How Redbull 16x Their Marketing

If you got 1 dollar and it turned into 16 would that be a good deal? For most advertisers, this insane return would only happen in their dreams. But in 2012, Red Bull did exactly that.

Red Bulls 16x Marketing Strategy

If you got 1 dollar and it turned into 16 would that be a good deal?

For most advertisers, this insane return would only happen in their dreams. But in 2012, Red Bull did exactly that. They launched operation Stratos where Felix Baumgartner did the highest-recorded skydive ever.

The stunt cost Red Bull 30M The next month it made them 500M.

Thats a 16x return. How? I'll get to that.

But first heres what most dont know Red Bull is NOT a drink company.

Theyre a marketing company that happens to sell drinks.

Red Bulls marketing genius hardly gets the credit it deserves. So today, were going to dive into the 3 unconventional strategies they use to get ridiculous returns Facebook Ad geeks could only dream of.

Strategy #1 - Dramatic Demonstrations

Red Bull Athletes are the guys doing crazy stunts screaming Red Bull gives you wingssss. (Which they got sued for by the way. Thats why it has multiple Ss now. Apparently, you dont actually grow wings?)

Theyre not just doing these stunts to flex their athletic abilities. Its actually a huge part of why Red Bull is popular in the first place.

For example, The Red Bull Flugtag is an annual event founded in 1992.

By 2012, they had an attendance of over 220,000 people. Thats 3.2x more people than showed up to the Super Bowl that same year.

This was the origin of Red Bulls stunt program. Every year they aim to one-up themselves and do a crazier stunt than last year.

Like this one of Red Bull flying a plane through a tunnel.

The result of these stunts is massive attention from their target audience.

The Strategy

This is whats called a Dramatic Demonstration.

It started in the 1840s when people were scared to cross the Brooklyn Bridge. A guy named PT Barnum turned fear into profit by walking the worlds largest elephant across it.

Not only did this prove the bridge safe, but it promoted his circus business too. Effectively killing two birds with one stone.

There are 3 types of dramatic demonstrations:

1/ Launches - Create a story around the introduction of a new product or idea

2/ Events - Create an event where a community can gather around a common cause or idea

Example: Do a car show for charity the day your restaurant opens up

3/ Stunts - Manufacture a stunt to push a narrative of your product.

Example: Tesla completing a cross-country trip to prove long distances arent a problem for electric cars.

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Strategy #2 - The Law of Association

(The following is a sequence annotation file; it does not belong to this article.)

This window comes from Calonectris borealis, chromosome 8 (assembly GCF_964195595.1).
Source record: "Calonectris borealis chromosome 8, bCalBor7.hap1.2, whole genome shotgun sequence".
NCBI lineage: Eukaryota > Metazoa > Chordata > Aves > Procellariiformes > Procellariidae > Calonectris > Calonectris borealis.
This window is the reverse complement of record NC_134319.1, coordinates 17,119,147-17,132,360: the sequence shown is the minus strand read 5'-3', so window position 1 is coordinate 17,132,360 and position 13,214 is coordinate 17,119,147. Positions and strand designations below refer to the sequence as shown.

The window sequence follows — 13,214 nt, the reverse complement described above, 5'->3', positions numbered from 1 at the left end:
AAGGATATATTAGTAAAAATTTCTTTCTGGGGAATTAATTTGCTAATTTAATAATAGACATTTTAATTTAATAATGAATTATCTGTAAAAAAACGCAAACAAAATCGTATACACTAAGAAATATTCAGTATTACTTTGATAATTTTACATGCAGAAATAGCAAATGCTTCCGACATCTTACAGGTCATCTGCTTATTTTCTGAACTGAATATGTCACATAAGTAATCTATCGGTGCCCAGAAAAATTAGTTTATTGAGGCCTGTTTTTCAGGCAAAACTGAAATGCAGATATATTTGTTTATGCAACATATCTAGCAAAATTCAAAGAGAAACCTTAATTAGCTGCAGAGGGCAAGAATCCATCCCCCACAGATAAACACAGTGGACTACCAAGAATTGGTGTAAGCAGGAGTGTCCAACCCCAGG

Red Bull knew their target audience from the start - college guys.

So they structured their brand around their target audience in a very new way.

Typically, college guys love two things. Pretty girls and sports.

So Red Bull associated themselves with both.

First, they created Red Bull Girls. They are a group of girls that are paid to hand out free Red Bull on college campuses.

Second, they ramped up the publicity of the Red Bull Athletes stunts.

The Strategy

This is called the Law of Association.

The more frequently we see things together, the more we associate them with each other.

If you see Michael Jordan shooting the game-winning shot in Jordans we associate athleticism with Michael Jordan and with the shoes. Causing the shoes to be more desirable.

The group of associations people think of when they think of your company is your brand.

The strategy here is simple. Be as loud as possible about the ideas, people, or events that push the narrative forward of your brand image.

Strategy #3 - Red Bull Athletes

Most Red Bull athletes are unheard of.

Thats on purpose.

Why would they pay Steph Curry or Patrick Mahomes millions to promote Red Bull?

Instead, they can get just as many viewers using non-famous athletes who will do it for the exposure.

Red Bull isnt selling the drink, theyre selling the athlete. To sell this image they only need athletes who are fitter and living a dream life.

All while being seen with Red Bull.

Their strategy was to find underpriced talent. Dont go for the NBA star, look for the guy who almost made it to the Olympics.

The Strategy

In Robert Cialdinis book Influence, he explains that as a culture we are conditioned to obey authority figures.

Thats why companies pay celebrities millions to endorse their products. But, since Redbull was on a shoestring budget, they couldnt afford the big guys.

So instead, Red Bull manufactured the authority by creating Red Bull Athletes for a fraction of the cost.

The bigger the stunt the more attention it brings the more attention it brings the more authority the athlete has the more authority the athlete has the more sales Red Bull gets.

The lesson here is authority pays. You dont have to wait to get authority. You can manufacture it by being associated with people or brands that already have it.

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